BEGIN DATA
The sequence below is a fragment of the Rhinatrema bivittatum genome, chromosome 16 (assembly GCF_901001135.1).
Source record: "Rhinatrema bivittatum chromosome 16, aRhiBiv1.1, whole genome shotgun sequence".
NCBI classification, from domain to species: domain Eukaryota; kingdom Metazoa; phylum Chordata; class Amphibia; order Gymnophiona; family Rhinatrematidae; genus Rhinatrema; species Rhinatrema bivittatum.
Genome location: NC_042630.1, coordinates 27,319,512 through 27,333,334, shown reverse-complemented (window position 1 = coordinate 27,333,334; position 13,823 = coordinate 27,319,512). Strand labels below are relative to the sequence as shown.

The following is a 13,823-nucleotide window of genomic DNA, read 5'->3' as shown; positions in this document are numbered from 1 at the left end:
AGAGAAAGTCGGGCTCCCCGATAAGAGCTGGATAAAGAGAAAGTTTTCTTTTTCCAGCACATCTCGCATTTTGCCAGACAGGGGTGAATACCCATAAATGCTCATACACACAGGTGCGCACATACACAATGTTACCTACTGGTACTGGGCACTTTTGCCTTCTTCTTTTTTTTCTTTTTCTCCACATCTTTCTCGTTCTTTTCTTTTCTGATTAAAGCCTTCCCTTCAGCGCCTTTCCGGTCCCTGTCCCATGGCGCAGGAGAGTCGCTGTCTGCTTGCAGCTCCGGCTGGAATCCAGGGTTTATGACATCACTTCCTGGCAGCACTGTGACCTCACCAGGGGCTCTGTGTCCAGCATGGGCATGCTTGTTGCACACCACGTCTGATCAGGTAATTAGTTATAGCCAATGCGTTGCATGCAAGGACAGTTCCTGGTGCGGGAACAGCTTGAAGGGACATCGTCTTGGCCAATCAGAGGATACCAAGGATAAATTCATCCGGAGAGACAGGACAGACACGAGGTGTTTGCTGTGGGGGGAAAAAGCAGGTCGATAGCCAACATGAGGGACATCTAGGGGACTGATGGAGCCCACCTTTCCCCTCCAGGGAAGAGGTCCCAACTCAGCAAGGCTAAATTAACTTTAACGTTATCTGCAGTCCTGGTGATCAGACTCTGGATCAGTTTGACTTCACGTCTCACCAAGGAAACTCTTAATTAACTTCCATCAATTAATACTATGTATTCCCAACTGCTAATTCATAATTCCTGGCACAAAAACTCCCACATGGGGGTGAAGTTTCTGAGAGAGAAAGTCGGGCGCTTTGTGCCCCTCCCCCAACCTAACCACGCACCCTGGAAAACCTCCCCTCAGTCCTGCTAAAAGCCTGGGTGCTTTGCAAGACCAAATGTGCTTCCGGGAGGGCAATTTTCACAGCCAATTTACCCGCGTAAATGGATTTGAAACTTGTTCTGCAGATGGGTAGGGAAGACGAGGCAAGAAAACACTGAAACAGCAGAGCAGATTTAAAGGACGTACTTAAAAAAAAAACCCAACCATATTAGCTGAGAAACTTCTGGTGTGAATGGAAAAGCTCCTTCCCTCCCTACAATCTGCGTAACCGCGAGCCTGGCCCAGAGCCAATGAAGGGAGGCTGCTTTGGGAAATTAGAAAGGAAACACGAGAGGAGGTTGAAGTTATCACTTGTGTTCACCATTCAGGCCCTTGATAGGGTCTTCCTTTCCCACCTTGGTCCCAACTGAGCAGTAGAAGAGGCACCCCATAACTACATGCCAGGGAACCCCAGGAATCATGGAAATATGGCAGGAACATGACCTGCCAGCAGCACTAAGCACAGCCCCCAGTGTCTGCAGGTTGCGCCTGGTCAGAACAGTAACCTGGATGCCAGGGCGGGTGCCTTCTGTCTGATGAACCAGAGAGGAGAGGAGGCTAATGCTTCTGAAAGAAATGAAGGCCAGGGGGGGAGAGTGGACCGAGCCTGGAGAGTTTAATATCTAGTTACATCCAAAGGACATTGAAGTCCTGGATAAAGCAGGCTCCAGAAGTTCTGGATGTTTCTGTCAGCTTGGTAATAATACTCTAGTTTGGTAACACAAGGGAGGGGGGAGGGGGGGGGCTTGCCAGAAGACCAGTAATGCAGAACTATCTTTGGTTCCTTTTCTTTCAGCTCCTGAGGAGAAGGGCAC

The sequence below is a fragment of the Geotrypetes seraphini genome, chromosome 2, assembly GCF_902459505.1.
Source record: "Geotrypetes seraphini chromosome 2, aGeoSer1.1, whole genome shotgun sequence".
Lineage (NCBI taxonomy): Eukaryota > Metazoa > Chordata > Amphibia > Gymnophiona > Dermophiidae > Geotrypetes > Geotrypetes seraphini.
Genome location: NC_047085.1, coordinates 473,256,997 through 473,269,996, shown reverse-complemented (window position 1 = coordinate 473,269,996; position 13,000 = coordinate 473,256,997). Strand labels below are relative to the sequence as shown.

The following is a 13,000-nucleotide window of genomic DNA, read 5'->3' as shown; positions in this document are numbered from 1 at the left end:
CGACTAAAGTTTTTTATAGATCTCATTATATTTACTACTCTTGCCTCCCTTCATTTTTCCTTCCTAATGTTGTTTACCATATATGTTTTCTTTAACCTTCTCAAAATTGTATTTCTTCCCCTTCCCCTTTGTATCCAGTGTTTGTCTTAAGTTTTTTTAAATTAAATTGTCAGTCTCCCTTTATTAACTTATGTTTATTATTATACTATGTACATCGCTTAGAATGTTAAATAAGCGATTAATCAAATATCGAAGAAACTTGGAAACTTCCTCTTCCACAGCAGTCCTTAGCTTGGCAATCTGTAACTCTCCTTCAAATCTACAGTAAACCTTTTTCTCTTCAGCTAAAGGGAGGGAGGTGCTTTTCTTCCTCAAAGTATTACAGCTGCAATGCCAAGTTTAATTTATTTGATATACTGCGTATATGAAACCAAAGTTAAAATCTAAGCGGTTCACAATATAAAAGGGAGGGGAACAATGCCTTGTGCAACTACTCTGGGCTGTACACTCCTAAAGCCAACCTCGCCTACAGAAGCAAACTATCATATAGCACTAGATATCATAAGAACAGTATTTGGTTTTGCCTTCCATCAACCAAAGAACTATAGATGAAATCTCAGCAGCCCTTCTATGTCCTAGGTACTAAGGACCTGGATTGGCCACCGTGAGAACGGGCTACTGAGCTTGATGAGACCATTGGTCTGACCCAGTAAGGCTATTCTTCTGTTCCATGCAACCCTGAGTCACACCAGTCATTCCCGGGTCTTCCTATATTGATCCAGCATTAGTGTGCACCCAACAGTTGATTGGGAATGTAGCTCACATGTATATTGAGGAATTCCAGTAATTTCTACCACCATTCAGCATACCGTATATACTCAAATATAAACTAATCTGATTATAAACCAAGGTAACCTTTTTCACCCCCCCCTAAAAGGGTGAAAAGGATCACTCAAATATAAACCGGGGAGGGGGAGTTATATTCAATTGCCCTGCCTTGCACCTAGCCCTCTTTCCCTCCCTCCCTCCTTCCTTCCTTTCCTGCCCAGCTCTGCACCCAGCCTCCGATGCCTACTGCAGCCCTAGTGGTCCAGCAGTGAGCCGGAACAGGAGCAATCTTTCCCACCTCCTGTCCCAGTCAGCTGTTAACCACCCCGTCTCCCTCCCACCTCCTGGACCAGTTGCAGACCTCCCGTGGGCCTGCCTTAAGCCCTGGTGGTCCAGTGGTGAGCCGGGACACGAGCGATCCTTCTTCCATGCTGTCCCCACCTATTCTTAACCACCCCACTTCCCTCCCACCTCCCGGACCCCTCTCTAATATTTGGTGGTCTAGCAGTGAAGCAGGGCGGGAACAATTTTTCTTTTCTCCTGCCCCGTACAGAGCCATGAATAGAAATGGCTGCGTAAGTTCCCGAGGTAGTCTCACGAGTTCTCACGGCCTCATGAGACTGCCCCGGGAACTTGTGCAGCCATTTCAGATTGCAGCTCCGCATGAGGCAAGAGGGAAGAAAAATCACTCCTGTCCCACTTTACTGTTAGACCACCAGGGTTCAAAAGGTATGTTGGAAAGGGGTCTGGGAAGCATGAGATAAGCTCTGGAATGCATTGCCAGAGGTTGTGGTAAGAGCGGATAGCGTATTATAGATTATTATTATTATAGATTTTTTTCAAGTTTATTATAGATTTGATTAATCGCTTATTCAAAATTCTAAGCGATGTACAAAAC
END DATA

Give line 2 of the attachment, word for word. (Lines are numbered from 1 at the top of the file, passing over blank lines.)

Source record: "Rhinatrema bivittatum chromosome 16, aRhiBiv1.1, whole genome shotgun sequence".